K-1 WGP Final Supervisor: The judges followed pre-tournament instructions to the letter!
The story surrounding the judges' unanimous decision to declare Mirko Filipović the winner of the quarterfinal bout of the K-1 Grand Prix Final in Zagreb after three rounds against American Jarrell Miller still piques the interest of the martial arts public.
Some fans argue that Cro Cop didn't deserve to win with 3:0, but in an interview with Fight Site one of the judges for that fight, Mladen Kranjčec, clarified why they brought such a decision and justified it.
"At the arbiters' briefing, and later with the fighters and coaches, the K-1 rules had been clearly explained, emphasizing that there can be no grappling of an opponent with two arms in a clinch and no more than one knee kick. Miller disobeyed this rule and grabbed Mirko in a two-arm clinch the whole time, which was not allowed. In those moments, Mirko was unable to develop his fight, as he would be prevented by Miller's grappling. You saw that Miller threw his legs about without any concept just to meet the K-1 form, so as it wouldn't turn out that he was only boxing, and then he'd immediately grab Mirko into a clinch, which was not allowed.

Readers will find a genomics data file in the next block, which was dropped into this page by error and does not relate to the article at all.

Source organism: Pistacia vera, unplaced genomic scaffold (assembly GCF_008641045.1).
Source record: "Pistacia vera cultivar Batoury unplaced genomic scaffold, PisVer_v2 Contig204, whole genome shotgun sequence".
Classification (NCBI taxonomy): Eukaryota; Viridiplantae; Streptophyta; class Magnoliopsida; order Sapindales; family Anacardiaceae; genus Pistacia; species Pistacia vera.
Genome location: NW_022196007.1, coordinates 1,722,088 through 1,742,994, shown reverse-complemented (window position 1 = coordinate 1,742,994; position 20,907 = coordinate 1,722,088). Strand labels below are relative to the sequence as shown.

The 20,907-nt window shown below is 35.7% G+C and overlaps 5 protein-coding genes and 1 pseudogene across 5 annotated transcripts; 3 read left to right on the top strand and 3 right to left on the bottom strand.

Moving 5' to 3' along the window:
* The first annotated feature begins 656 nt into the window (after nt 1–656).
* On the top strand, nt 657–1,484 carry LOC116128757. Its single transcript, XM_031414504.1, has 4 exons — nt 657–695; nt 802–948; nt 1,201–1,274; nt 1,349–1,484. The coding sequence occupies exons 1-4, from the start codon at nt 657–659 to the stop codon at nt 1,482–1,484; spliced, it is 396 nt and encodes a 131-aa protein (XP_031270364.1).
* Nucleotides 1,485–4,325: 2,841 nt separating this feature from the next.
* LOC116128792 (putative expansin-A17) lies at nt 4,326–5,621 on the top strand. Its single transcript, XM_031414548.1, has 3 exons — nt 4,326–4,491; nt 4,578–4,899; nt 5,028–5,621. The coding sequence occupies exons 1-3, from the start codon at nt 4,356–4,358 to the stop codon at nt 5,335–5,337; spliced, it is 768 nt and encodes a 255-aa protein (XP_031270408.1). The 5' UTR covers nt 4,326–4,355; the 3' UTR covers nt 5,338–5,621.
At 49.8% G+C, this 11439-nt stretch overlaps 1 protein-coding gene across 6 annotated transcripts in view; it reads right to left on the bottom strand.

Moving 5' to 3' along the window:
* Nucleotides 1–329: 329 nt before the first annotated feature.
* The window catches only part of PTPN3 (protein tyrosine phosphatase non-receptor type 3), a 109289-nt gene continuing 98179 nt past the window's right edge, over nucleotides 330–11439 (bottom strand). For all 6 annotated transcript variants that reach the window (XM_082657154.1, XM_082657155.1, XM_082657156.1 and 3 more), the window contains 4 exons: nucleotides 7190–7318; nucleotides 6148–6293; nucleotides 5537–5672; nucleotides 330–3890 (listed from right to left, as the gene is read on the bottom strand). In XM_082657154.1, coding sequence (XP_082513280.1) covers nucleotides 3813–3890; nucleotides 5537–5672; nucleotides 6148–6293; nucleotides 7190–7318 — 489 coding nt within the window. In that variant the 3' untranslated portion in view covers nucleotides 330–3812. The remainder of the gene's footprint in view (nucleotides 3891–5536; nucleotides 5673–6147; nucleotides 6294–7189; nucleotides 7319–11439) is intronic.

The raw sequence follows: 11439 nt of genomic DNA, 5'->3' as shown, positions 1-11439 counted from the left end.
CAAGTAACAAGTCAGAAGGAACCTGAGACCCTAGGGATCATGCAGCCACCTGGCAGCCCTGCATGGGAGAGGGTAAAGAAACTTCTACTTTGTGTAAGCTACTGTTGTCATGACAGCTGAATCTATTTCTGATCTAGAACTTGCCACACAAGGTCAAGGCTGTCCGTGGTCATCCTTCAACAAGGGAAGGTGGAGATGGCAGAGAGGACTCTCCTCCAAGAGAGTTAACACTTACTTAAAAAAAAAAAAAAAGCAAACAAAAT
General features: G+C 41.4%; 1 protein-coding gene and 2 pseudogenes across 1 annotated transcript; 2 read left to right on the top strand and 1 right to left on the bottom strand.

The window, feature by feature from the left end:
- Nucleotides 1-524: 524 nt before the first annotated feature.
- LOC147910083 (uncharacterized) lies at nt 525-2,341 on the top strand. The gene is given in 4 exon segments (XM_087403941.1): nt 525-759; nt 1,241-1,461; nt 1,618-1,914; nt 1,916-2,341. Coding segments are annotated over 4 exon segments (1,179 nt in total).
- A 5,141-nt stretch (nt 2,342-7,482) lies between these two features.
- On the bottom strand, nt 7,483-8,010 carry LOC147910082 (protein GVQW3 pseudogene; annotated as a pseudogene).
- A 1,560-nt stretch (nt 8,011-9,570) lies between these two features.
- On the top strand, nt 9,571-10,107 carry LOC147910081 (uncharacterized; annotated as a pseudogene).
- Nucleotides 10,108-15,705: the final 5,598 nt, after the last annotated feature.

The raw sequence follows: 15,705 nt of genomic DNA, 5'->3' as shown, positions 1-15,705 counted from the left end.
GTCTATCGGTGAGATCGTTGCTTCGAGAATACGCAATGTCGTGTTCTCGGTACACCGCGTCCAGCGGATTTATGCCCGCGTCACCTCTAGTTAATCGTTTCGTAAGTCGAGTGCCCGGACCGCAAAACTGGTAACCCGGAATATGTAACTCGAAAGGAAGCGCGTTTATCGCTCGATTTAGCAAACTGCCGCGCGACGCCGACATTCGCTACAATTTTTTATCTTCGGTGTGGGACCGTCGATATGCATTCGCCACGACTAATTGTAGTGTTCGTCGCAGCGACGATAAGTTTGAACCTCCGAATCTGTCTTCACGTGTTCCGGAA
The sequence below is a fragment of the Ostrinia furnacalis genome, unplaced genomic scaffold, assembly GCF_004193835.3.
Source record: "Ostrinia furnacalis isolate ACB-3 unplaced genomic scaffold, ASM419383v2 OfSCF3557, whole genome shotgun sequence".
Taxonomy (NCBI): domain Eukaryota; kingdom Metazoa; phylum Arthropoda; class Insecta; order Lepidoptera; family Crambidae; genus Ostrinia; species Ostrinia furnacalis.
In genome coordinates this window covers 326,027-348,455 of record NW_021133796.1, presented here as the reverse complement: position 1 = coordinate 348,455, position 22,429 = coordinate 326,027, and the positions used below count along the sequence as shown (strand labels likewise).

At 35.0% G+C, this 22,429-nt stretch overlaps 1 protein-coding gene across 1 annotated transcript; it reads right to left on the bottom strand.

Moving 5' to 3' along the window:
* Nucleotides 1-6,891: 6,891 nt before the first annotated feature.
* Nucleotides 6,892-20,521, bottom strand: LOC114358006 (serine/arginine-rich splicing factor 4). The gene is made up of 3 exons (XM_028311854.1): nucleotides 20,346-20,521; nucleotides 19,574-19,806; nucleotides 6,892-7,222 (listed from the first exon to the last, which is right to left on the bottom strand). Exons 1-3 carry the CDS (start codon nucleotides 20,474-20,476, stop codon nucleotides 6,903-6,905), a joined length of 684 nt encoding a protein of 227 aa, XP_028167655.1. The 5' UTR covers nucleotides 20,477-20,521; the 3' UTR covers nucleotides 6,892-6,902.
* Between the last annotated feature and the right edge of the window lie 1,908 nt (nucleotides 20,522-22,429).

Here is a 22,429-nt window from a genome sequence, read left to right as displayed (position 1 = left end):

"The ring referee should have given him a caution and then a warning. It was precisely due to the referee's passiveness that this fight raised the most doubts among spectators because their opinions were divided with respect to Mirko's win. The judges, me included, saw what Miller was doing and decided in Mirko's favor with good reason," Kranjčec said in the interview with Fight Site.
The martial arts website Liverkick reacted by publishing a comment to this interview, maintaining its criticism of the decision to declare Cro Cop the winner. "In combat sports it is the referee's job to enforce the rules… It is not a judge's job to interpret the rules for themselves and to discount significant action because they believe it to not be legal," the author of the Liverkick article stated, among other things.
In order to get an explanation for this rather complicated situation, we have contacted the K-1 World Grand Prix Supervisor, Igor Jushko, who took a little of his time on Easter evening to give his comment.
"The author of the Liverkick article is looking at it from his own angle and perhaps he has partially misinterpreted the statement by judge Kranjčec. Judges have the right to arbitrate according to what they see, and the Liverkick journalist attempts to deny them this right in some way and holds that the quantity and quality of strikes is the only thing that should matter. However, that's just one of the views on the actual situation."
"The job of a judge is not to correct the referee, but judges do have the obligation to adhere to the instructions received before the start of the tournament, when briefing with fighters is held, and in this case they did so, in accordance with the rules," Supervisor Jushko said for Fight Site.